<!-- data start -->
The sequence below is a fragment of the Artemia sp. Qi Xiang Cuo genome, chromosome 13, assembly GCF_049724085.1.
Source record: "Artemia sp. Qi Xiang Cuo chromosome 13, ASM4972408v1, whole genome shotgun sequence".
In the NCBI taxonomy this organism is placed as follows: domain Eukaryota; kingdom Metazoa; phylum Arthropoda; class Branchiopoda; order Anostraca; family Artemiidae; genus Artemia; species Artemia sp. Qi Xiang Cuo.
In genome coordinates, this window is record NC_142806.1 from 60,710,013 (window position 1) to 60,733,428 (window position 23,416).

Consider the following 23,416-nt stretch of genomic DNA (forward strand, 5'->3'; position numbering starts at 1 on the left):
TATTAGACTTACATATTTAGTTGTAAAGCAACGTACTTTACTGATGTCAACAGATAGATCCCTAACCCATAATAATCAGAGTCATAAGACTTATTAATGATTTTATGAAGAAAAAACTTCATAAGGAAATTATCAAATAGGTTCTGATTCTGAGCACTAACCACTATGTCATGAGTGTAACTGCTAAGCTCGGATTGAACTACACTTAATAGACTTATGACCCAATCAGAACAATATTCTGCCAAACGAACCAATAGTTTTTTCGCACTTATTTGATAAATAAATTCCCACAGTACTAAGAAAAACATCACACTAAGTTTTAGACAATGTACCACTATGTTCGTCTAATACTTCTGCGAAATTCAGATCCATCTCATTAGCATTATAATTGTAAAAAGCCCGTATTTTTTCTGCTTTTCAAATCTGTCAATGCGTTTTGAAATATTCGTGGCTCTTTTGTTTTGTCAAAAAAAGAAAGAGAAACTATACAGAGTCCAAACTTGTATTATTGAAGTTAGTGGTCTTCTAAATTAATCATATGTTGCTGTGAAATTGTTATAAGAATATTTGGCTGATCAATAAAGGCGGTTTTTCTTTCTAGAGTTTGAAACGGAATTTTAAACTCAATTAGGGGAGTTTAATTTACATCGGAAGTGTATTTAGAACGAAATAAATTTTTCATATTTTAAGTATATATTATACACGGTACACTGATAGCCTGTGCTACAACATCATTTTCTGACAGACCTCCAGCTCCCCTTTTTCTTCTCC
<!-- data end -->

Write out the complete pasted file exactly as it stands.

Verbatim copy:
The sequence below is a fragment of the Artemia sp. Qi Xiang Cuo genome, chromosome 13, assembly GCF_049724085.1.
Source record: "Artemia sp. Qi Xiang Cuo chromosome 13, ASM4972408v1, whole genome shotgun sequence".
In the NCBI taxonomy this organism is placed as follows: domain Eukaryota; kingdom Metazoa; phylum Arthropoda; class Branchiopoda; order Anostraca; family Artemiidae; genus Artemia; species Artemia sp. Qi Xiang Cuo.
In genome coordinates, this window is record NC_142806.1 from 60,710,013 (window position 1) to 60,733,428 (window position 23,416).

Consider the following 23,416-nt stretch of genomic DNA (forward strand, 5'->3'; position numbering starts at 1 on the left):
TATTAGACTTACATATTTAGTTGTAAAGCAACGTACTTTACTGATGTCAACAGATAGATCCCTAACCCATAATAATCAGAGTCATAAGACTTATTAATGATTTTATGAAGAAAAAACTTCATAAGGAAATTATCAAATAGGTTCTGATTCTGAGCACTAACCACTATGTCATGAGTGTAACTGCTAAGCTCGGATTGAACTACACTTAATAGACTTATGACCCAATCAGAACAATATTCTGCCAAACGAACCAATAGTTTTTTCGCACTTATTTGATAAATAAATTCCCACAGTACTAAGAAAAACATCACACTAAGTTTTAGACAATGTACCACTATGTTCGTCTAATACTTCTGCGAAATTCAGATCCATCTCATTAGCATTATAATTGTAAAAAGCCCGTATTTTTTCTGCTTTTCAAATCTGTCAATGCGTTTTGAAATATTCGTGGCTCTTTTGTTTTGTCAAAAAAAGAAAGAGAAACTATACAGAGTCCAAACTTGTATTATTGAAGTTAGTGGTCTTCTAAATTAATCATATGTTGCTGTGAAATTGTTATAAGAATATTTGGCTGATCAATAAAGGCGGTTTTTCTTTCTAGAGTTTGAAACGGAATTTTAAACTCAATTAGGGGAGTTTAATTTACATCGGAAGTGTATTTAGAACGAAATAAATTTTTCATATTTTAAGTATATATTATACACGGTACACTGATAGCCTGTGCTACAACATCATTTTCTGACAGACCTCCAGCTCCCCTTTTTCTTCTCC